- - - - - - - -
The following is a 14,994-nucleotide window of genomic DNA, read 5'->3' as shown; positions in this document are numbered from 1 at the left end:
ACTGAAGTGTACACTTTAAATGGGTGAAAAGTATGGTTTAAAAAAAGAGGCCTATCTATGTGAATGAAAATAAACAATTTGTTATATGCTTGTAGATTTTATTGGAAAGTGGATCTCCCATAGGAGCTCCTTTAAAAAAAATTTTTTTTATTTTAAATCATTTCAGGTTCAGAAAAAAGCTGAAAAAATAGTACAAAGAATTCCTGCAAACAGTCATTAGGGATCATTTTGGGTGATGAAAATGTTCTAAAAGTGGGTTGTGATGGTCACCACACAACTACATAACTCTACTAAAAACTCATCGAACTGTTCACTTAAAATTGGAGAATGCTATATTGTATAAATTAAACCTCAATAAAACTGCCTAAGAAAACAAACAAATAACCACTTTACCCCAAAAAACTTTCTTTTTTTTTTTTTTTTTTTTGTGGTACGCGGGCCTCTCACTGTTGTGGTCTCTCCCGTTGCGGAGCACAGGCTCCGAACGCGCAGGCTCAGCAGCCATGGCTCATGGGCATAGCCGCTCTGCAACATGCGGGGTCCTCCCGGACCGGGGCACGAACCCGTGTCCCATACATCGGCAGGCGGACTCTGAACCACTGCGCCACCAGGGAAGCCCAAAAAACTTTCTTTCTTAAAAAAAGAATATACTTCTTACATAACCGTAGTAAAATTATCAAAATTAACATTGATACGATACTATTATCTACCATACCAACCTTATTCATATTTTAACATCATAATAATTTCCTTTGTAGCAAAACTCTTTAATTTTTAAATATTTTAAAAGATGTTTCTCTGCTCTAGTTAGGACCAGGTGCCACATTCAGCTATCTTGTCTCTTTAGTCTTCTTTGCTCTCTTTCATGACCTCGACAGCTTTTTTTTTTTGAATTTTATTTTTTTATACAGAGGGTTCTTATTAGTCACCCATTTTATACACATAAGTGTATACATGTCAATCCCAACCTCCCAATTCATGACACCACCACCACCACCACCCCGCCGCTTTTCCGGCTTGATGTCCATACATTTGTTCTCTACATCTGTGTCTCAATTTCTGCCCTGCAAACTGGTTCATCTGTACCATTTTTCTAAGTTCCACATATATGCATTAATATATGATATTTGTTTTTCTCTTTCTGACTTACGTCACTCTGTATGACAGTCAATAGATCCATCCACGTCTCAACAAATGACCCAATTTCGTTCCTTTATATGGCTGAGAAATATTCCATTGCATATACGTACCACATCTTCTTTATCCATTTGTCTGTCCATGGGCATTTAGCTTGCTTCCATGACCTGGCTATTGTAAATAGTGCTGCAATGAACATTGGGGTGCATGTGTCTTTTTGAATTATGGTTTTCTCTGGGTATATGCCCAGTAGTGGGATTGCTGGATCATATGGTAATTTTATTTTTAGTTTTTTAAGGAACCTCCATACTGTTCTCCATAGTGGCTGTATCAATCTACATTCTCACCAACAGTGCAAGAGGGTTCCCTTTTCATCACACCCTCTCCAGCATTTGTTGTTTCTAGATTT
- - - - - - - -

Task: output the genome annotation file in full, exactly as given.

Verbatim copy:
The following is a 14,994-nucleotide window of genomic DNA, read 5'->3' as shown; positions in this document are numbered from 1 at the left end:
ACTGAAGTGTACACTTTAAATGGGTGAAAAGTATGGTTTAAAAAAAGAGGCCTATCTATGTGAATGAAAATAAACAATTTGTTATATGCTTGTAGATTTTATTGGAAAGTGGATCTCCCATAGGAGCTCCTTTAAAAAAAATTTTTTTTATTTTAAATCATTTCAGGTTCAGAAAAAAGCTGAAAAAATAGTACAAAGAATTCCTGCAAACAGTCATTAGGGATCATTTTGGGTGATGAAAATGTTCTAAAAGTGGGTTGTGATGGTCACCACACAACTACATAACTCTACTAAAAACTCATCGAACTGTTCACTTAAAATTGGAGAATGCTATATTGTATAAATTAAACCTCAATAAAACTGCCTAAGAAAACAAACAAATAACCACTTTACCCCAAAAAACTTTCTTTTTTTTTTTTTTTTTTTTGTGGTACGCGGGCCTCTCACTGTTGTGGTCTCTCCCGTTGCGGAGCACAGGCTCCGAACGCGCAGGCTCAGCAGCCATGGCTCATGGGCATAGCCGCTCTGCAACATGCGGGGTCCTCCCGGACCGGGGCACGAACCCGTGTCCCATACATCGGCAGGCGGACTCTGAACCACTGCGCCACCAGGGAAGCCCAAAAAACTTTCTTTCTTAAAAAAAGAATATACTTCTTACATAACCGTAGTAAAATTATCAAAATTAACATTGATACGATACTATTATCTACCATACCAACCTTATTCATATTTTAACATCATAATAATTTCCTTTGTAGCAAAACTCTTTAATTTTTAAATATTTTAAAAGATGTTTCTCTGCTCTAGTTAGGACCAGGTGCCACATTCAGCTATCTTGTCTCTTTAGTCTTCTTTGCTCTCTTTCATGACCTCGACAGCTTTTTTTTTTTGAATTTTATTTTTTTATACAGAGGGTTCTTATTAGTCACCCATTTTATACACATAAGTGTATACATGTCAATCCCAACCTCCCAATTCATGACACCACCACCACCACCACCCCGCCGCTTTTCCGGCTTGATGTCCATACATTTGTTCTCTACATCTGTGTCTCAATTTCTGCCCTGCAAACTGGTTCATCTGTACCATTTTTCTAAGTTCCACATATATGCATTAATATATGATATTTGTTTTTCTCTTTCTGACTTACGTCACTCTGTATGACAGTCAATAGATCCATCCACGTCTCAACAAATGACCCAATTTCGTTCCTTTATATGGCTGAGAAATATTCCATTGCATATACGTACCACATCTTCTTTATCCATTTGTCTGTCCATGGGCATTTAGCTTGCTTCCATGACCTGGCTATTGTAAATAGTGCTGCAATGAACATTGGGGTGCATGTGTCTTTTTGAATTATGGTTTTCTCTGGGTATATGCCCAGTAGTGGGATTGCTGGATCATATGGTAATTTTATTTTTAGTTTTTTAAGGAACCTCCATACTGTTCTCCATAGTGGCTGTATCAATCTACATTCTCACCAACAGTGCAAGAGGGTTCCCTTTTCATCACACCCTCTCCAGCATTTGTTGTTTCTAGATTT